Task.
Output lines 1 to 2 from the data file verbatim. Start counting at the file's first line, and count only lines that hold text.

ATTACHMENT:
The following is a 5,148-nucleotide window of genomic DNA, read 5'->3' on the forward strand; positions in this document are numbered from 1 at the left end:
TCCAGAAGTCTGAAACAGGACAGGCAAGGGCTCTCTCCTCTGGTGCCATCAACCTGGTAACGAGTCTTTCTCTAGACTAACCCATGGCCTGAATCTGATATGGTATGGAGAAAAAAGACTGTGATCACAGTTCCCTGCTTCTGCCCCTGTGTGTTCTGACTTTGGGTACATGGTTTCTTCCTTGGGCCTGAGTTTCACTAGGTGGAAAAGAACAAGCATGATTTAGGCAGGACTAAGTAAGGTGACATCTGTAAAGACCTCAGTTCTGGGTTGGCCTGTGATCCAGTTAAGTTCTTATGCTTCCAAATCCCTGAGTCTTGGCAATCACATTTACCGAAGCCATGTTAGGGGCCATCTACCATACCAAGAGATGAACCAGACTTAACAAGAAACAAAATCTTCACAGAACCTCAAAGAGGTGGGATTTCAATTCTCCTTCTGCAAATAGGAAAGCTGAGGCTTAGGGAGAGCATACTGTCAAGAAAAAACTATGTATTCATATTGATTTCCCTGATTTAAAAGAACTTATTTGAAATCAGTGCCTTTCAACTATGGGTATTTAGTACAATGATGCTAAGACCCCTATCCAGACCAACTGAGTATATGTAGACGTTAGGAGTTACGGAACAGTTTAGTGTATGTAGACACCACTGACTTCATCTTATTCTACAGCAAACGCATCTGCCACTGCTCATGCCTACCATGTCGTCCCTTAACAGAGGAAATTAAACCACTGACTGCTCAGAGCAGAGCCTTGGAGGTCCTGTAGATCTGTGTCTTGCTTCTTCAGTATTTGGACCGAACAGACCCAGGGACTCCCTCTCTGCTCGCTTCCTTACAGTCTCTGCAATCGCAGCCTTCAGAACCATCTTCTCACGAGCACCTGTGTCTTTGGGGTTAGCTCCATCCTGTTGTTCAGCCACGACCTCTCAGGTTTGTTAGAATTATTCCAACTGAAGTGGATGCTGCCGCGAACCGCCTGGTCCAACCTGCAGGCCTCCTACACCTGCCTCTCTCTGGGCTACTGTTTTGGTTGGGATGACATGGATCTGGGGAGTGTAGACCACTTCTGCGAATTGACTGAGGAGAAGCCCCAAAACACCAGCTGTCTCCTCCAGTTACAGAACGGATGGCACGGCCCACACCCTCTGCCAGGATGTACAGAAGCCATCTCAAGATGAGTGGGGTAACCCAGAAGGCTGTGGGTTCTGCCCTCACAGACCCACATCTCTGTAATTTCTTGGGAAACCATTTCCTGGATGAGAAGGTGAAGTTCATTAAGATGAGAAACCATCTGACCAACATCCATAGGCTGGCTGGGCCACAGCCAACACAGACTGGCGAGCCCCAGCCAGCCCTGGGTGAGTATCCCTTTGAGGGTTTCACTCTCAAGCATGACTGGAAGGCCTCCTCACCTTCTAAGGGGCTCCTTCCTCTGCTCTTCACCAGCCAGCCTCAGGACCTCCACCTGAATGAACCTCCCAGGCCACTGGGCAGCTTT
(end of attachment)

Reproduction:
The following is a 5,148-nucleotide window of genomic DNA, read 5'->3' on the forward strand; positions in this document are numbered from 1 at the left end:
TCCAGAAGTCTGAAACAGGACAGGCAAGGGCTCTCTCCTCTGGTGCCATCAACCTGGTAACGAGTCTTTCTCTAGACTAACCCATGGCCTGAATCTGATATGGTATGGAGAAAAAAGACTGTGATCACAGTTCCCTGCTTCTGCCCCTGTGTGTTCTGACTTTGGGTACATGGTTTCTTCCTTGGGCCTGAGTTTCACTAGGTGGAAAAGAACAAGCATGATTTAGGCAGGACTAAGTAAGGTGACATCTGTAAAGACCTCAGTTCTGGGTTGGCCTGTGATCCAGTTAAGTTCTTATGCTTCCAAATCCCTGAGTCTTGGCAATCACATTTACCGAAGCCATGTTAGGGGCCATCTACCATACCAAGAGATGAACCAGACTTAACAAGAAACAAAATCTTCACAGAACCTCAAAGAGGTGGGATTTCAATTCTCCTTCTGCAAATAGGAAAGCTGAGGCTTAGGGAGAGCATACTGTCAAGAAAAAACTATGTATTCATATTGATTTCCCTGATTTAAAAGAACTTATTTGAAATCAGTGCCTTTCAACTATGGGTATTTAGTACAATGATGCTAAGACCCCTATCCAGACCAACTGAGTATATGTAGACGTTAGGAGTTACGGAACAGTTTAGTGTATGTAGACACCACTGACTTCATCTTATTCTACAGCAAACGCATCTGCCACTGCTCATGCCTACCATGTCGTCCCTTAACAGAGGAAATTAAACCACTGACTGCTCAGAGCAGAGCCTTGGAGGTCCTGTAGATCTGTGTCTTGCTTCTTCAGTATTTGGACCGAACAGACCCAGGGACTCCCTCTCTGCTCGCTTCCTTACAGTCTCTGCAATCGCAGCCTTCAGAACCATCTTCTCACGAGCACCTGTGTCTTTGGGGTTAGCTCCATCCTGTTGTTCAGCCACGACCTCTCAGGTTTGTTAGAATTATTCCAACTGAAGTGGATGCTGCCGCGAACCGCCTGGTCCAACCTGCAGGCCTCCTACACCTGCCTCTCTCTGGGCTACTGTTTTGGTTGGGATGACATGGATCTGGGGAGTGTAGACCACTTCTGCGAATTGACTGAGGAGAAGCCCCAAAACACCAGCTGTCTCCTCCAGTTACAGAACGGATGGCACGGCCCACACCCTCTGCCAGGATGTACAGAAGCCATCTCAAGATGAGTGGGGTAACCCAGAAGGCTGTGGGTTCTGCCCTCACAGACCCACATCTCTGTAATTTCTTGGGAAACCATTTCCTGGATGAGAAGGTGAAGTTCATTAAGATGAGAAACCATCTGACCAACATCCATAGGCTGGCTGGGCCACAGCCAACACAGACTGGCGAGCCCCAGCCAGCCCTGGGTGAGTATCCCTTTGAGGGTTTCACTCTCAAGCATGACTGGAAGGCCTCCTCACCTTCTAAGGGGCTCCTTCCTCTGCTCTTCACCAGCCAGCCTCAGGACCTCCACCTGAATGAACCTCCCAGGCCACTGGGCAGCTTT